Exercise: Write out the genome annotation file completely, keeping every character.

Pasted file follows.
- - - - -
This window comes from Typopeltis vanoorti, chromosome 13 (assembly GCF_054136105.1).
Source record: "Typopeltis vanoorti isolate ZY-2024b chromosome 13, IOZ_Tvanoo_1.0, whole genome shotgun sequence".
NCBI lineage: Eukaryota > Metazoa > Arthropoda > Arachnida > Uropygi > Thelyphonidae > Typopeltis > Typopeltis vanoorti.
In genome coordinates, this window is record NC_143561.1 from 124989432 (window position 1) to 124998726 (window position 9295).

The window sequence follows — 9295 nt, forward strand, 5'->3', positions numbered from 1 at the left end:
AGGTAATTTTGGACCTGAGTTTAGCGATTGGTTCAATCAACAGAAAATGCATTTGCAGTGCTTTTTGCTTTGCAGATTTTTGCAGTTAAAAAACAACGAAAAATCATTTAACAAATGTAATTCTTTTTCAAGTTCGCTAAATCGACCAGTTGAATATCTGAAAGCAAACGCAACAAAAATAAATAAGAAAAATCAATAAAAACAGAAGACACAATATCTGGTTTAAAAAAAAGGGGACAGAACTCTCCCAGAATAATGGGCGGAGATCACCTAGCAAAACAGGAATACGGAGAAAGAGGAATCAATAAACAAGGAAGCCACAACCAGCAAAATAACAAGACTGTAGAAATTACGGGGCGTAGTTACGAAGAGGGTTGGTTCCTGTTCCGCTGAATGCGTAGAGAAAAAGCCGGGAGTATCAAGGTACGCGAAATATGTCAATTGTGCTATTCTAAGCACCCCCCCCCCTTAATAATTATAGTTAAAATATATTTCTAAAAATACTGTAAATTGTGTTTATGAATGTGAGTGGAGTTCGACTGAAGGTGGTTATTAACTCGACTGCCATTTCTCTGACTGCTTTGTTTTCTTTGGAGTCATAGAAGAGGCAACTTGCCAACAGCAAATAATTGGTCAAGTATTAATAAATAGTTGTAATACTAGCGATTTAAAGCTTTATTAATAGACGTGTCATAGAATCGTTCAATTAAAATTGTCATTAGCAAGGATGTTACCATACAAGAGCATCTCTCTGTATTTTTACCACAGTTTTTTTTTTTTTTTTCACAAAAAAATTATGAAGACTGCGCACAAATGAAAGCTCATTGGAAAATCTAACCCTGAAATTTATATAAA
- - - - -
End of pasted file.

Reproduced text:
This window comes from Typopeltis vanoorti, chromosome 13 (assembly GCF_054136105.1).
Source record: "Typopeltis vanoorti isolate ZY-2024b chromosome 13, IOZ_Tvanoo_1.0, whole genome shotgun sequence".
NCBI lineage: Eukaryota > Metazoa > Arthropoda > Arachnida > Uropygi > Thelyphonidae > Typopeltis > Typopeltis vanoorti.
In genome coordinates, this window is record NC_143561.1 from 124989432 (window position 1) to 124998726 (window position 9295).

The window sequence follows — 9295 nt, forward strand, 5'->3', positions numbered from 1 at the left end:
AGGTAATTTTGGACCTGAGTTTAGCGATTGGTTCAATCAACAGAAAATGCATTTGCAGTGCTTTTTGCTTTGCAGATTTTTGCAGTTAAAAAACAACGAAAAATCATTTAACAAATGTAATTCTTTTTCAAGTTCGCTAAATCGACCAGTTGAATATCTGAAAGCAAACGCAACAAAAATAAATAAGAAAAATCAATAAAAACAGAAGACACAATATCTGGTTTAAAAAAAAGGGGACAGAACTCTCCCAGAATAATGGGCGGAGATCACCTAGCAAAACAGGAATACGGAGAAAGAGGAATCAATAAACAAGGAAGCCACAACCAGCAAAATAACAAGACTGTAGAAATTACGGGGCGTAGTTACGAAGAGGGTTGGTTCCTGTTCCGCTGAATGCGTAGAGAAAAAGCCGGGAGTATCAAGGTACGCGAAATATGTCAATTGTGCTATTCTAAGCACCCCCCCCCCTTAATAATTATAGTTAAAATATATTTCTAAAAATACTGTAAATTGTGTTTATGAATGTGAGTGGAGTTCGACTGAAGGTGGTTATTAACTCGACTGCCATTTCTCTGACTGCTTTGTTTTCTTTGGAGTCATAGAAGAGGCAACTTGCCAACAGCAAATAATTGGTCAAGTATTAATAAATAGTTGTAATACTAGCGATTTAAAGCTTTATTAATAGACGTGTCATAGAATCGTTCAATTAAAATTGTCATTAGCAAGGATGTTACCATACAAGAGCATCTCTCTGTATTTTTACCACAGTTTTTTTTTTTTTTTTCACAAAAAAATTATGAAGACTGCGCACAAATGAAAGCTCATTGGAAAATCTAACCCTGAAATTTATATAAA